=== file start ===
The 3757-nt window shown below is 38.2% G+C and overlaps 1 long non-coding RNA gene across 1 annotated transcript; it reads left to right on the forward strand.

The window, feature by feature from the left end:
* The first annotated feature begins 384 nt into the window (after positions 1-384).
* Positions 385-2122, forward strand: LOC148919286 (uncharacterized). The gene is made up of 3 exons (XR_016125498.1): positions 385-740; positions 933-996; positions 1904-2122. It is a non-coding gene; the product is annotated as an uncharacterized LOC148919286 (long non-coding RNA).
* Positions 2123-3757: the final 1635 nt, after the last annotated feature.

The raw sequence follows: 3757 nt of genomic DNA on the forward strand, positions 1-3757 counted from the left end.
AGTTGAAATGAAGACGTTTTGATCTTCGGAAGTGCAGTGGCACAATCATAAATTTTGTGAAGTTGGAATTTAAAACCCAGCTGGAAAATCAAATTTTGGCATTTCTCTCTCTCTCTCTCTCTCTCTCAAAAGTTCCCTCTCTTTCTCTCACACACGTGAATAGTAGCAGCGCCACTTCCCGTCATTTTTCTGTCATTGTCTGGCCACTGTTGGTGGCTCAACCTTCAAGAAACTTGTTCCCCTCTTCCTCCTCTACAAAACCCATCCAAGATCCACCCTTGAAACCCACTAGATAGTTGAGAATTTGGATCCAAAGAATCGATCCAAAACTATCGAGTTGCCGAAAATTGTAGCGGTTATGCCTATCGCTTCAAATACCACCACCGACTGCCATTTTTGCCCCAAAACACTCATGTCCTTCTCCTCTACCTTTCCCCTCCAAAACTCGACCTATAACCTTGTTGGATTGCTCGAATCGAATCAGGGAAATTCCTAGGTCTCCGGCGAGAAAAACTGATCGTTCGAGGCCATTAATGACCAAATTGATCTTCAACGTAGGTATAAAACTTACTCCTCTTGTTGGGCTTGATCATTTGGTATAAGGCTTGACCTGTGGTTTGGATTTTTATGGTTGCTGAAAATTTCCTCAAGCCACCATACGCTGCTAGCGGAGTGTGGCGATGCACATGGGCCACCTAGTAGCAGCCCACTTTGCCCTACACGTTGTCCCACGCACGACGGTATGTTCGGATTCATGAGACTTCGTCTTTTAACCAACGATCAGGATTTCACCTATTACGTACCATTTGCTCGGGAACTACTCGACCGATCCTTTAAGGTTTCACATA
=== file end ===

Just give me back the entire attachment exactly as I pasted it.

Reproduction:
The 3757-nt window shown below is 38.2% G+C and overlaps 1 long non-coding RNA gene across 1 annotated transcript; it reads left to right on the forward strand.

The window, feature by feature from the left end:
* The first annotated feature begins 384 nt into the window (after positions 1-384).
* Positions 385-2122, forward strand: LOC148919286 (uncharacterized). The gene is made up of 3 exons (XR_016125498.1): positions 385-740; positions 933-996; positions 1904-2122. It is a non-coding gene; the product is annotated as an uncharacterized LOC148919286 (long non-coding RNA).
* Positions 2123-3757: the final 1635 nt, after the last annotated feature.

The raw sequence follows: 3757 nt of genomic DNA on the forward strand, positions 1-3757 counted from the left end.
AGTTGAAATGAAGACGTTTTGATCTTCGGAAGTGCAGTGGCACAATCATAAATTTTGTGAAGTTGGAATTTAAAACCCAGCTGGAAAATCAAATTTTGGCATTTCTCTCTCTCTCTCTCTCTCTCTCAAAAGTTCCCTCTCTTTCTCTCACACACGTGAATAGTAGCAGCGCCACTTCCCGTCATTTTTCTGTCATTGTCTGGCCACTGTTGGTGGCTCAACCTTCAAGAAACTTGTTCCCCTCTTCCTCCTCTACAAAACCCATCCAAGATCCACCCTTGAAACCCACTAGATAGTTGAGAATTTGGATCCAAAGAATCGATCCAAAACTATCGAGTTGCCGAAAATTGTAGCGGTTATGCCTATCGCTTCAAATACCACCACCGACTGCCATTTTTGCCCCAAAACACTCATGTCCTTCTCCTCTACCTTTCCCCTCCAAAACTCGACCTATAACCTTGTTGGATTGCTCGAATCGAATCAGGGAAATTCCTAGGTCTCCGGCGAGAAAAACTGATCGTTCGAGGCCATTAATGACCAAATTGATCTTCAACGTAGGTATAAAACTTACTCCTCTTGTTGGGCTTGATCATTTGGTATAAGGCTTGACCTGTGGTTTGGATTTTTATGGTTGCTGAAAATTTCCTCAAGCCACCATACGCTGCTAGCGGAGTGTGGCGATGCACATGGGCCACCTAGTAGCAGCCCACTTTGCCCTACACGTTGTCCCACGCACGACGGTATGTTCGGATTCATGAGACTTCGTCTTTTAACCAACGATCAGGATTTCACCTATTACGTACCATTTGCTCGGGAACTACTCGACCGATCCTTTAAGGTTTCACATA